With God’s return policy of steadfast love, we don’t need to be in our original packaging with everything in its place. The packaging may be different now—we’re older-- maybe we’ve grown taller or maybe we’ve shrunk a little. Maybe we have a few more wrinkles, maybe we are thinner or heavier, perhaps we have lost some things along the way—innocence, childlike wonder, delight, or maybe a sense of joy. God can restore those again—God’s concern is that we return.

With God’s return policy of steadfast love, you don’t need a tag or sticker. Whether or not it is Ash Wednesday, God sees that smudge on your forehead—the sign of the cross that was traced in your baptism. You’ve already got Jesus’ name on your forehead and Jesus’ claim on your life and that’s all that really matters.

So return to the Lord your God this Lent with all of who you are and don’t hold back any part of yourself or your life. Trust that God is gracious and merciful, slow to anger and abounding in steadfast love! For with God’s return policy, there’s never a line, there’s no waiting for an available clerk, there are no forms to sign, there is no time limit, the counter is always open and no one is turned away! Simply ask God to accept you, to embrace you, to love you, to forgive you, to guide you, to help you live out of love.

"Return to the Lord your God, for he is gracious and merciful, slow to anger and abounding in steadfast love!" Now that’s a return policy we all can embrace!

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Trauma Therapy for Veterans

blogpic veterancoffinToday I am preparing the second funeral in less than a year for a young veteran who came home with PTSD (posttraumatic stress disorder) and died of complications from alcohol addiction. My heart is broken. Medication can help, but it doesn’t heal.

There is effective therapeutic treatment for PTSD that many of our veterans and their families don’t know about. EMDR therapy (Eye Movement Desensitization and Reprocessing) moves traumatic memory through the brain so it loses its power to be triggered and re-lived repeatedly. It uses directional movement of the eyes (similar to REM sleep) or other dual-stimulation techniques, such as sound alternating in the right and left ears, to reprocess disturbing images and memories. It has been researched extensively and helped millions of people throughout the world heal from many kinds of trauma.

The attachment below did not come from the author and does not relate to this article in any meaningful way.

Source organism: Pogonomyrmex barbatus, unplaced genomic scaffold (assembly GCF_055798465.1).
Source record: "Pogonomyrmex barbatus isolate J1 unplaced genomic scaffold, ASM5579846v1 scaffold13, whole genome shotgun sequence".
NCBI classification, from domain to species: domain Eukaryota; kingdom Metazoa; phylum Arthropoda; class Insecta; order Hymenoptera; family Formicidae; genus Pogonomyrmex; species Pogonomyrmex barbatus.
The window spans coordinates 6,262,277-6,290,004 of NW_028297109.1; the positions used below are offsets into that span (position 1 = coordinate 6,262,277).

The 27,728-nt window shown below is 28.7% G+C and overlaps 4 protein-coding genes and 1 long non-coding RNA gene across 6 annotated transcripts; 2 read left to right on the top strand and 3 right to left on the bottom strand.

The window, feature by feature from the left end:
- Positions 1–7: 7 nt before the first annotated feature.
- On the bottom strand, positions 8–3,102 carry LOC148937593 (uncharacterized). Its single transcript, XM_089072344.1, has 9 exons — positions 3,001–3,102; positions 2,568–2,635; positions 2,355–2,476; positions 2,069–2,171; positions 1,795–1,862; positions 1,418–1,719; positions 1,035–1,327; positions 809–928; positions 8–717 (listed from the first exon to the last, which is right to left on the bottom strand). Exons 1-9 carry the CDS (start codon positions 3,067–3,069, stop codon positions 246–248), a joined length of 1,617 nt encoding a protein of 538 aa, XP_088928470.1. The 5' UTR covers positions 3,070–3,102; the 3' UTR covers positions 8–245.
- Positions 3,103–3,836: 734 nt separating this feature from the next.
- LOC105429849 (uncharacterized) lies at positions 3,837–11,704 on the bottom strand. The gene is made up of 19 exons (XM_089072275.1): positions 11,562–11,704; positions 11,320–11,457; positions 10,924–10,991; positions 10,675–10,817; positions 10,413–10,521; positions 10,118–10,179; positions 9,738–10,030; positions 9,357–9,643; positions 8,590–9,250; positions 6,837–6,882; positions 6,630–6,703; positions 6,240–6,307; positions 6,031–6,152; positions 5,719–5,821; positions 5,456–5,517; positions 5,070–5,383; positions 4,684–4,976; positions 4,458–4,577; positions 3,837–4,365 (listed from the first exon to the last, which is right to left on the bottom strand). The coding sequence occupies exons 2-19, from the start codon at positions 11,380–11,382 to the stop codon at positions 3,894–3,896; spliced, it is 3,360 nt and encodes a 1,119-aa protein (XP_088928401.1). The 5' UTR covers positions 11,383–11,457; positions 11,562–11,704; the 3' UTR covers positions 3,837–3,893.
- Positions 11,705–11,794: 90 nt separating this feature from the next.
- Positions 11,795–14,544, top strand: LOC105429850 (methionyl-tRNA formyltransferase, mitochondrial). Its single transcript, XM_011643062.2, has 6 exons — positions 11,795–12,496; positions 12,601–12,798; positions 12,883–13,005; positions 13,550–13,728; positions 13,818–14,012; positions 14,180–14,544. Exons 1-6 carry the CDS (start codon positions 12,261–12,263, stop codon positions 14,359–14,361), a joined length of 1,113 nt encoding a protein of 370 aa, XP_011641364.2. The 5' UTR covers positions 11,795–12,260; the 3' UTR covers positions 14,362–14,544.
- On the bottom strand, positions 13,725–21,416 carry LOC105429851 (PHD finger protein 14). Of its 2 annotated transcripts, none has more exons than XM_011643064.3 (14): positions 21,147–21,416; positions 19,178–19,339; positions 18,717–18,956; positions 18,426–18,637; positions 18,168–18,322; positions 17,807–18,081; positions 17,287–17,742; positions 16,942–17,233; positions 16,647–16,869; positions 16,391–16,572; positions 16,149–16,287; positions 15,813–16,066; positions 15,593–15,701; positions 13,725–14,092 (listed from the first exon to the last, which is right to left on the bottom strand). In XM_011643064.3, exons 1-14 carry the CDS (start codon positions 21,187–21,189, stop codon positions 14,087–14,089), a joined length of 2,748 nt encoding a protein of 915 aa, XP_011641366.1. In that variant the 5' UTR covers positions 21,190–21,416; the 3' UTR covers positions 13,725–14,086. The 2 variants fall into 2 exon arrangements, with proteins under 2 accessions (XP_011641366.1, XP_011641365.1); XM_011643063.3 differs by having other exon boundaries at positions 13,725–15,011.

When I returned to my work as a pastor after nine months of breast cancer surgeries and treatments, I was immediately called to the hospital to visit a young woman with lymphoma. When I came into her room, I began re-living the traumatic elements of my own treatment; it took every ounce of strength I had to stay there, talk and pray with her. I got out of there as fast as I could, realizing that I had PTSD.

I wasn’t going to be able to do my job if I didn’t get help and healing. Fortunately, I had learned of EMDR therapy several years earlier at a conference. I found an EMDR therapist in St. Louis whom I saw weekly, and was feeling much better within two months.

The National Center for PTSD reports that 10% of Desert Storm veterans, 11% of Afghanistan veterans, 20% of Iraqi veterans and 30% of Viet Nam veterans have PTSD. They can access free EMDR training through Trauma Recovery; those in St. Louis and may also contact our local chapter of the EMDR International Assoication, EMDRIA St. Louis, which also supports first responders.

Please help spread the word so we can support and save our veterans.

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Union with God

blogpic unionwithGodI receive Fr. Richard Rohr's Daily Meditations and was so moved by this reflection this week that I wanted to share it below. You can sign up to receive these daily meditations here. Connect with Rohr's Center for Action and Contemplation on Facebook or Twitter.

Awakening to Oneness
Monday, February 20, 2017

Guest writer and CAC teacher James Finley continues to share insights on meditation (another word for contemplative prayer).

We begin in ego consciousness, imagining that the union with God we seek is far off. After all, ego consciousness is the subjective perception of being a separate self that has to find God, who is perceived as being other than one’s self. But as ego consciousness yields and gives way to meditative awareness, we begin to recognize the surprising nearness of God.

God is already here, all about us and within us—the very source, ground, and fulfillment of our being. But subject to the limitations of ego, we tend not to experience the divine mystery of who we are, created in the image and likeness of God. We do not directly realize the God-given Godly nature of ourselves in our nothingness without God. This is why we meditate: that we might awaken to God’s presence all about us and within, as Saint Augustine phrased it, closer to us than we are to ourselves.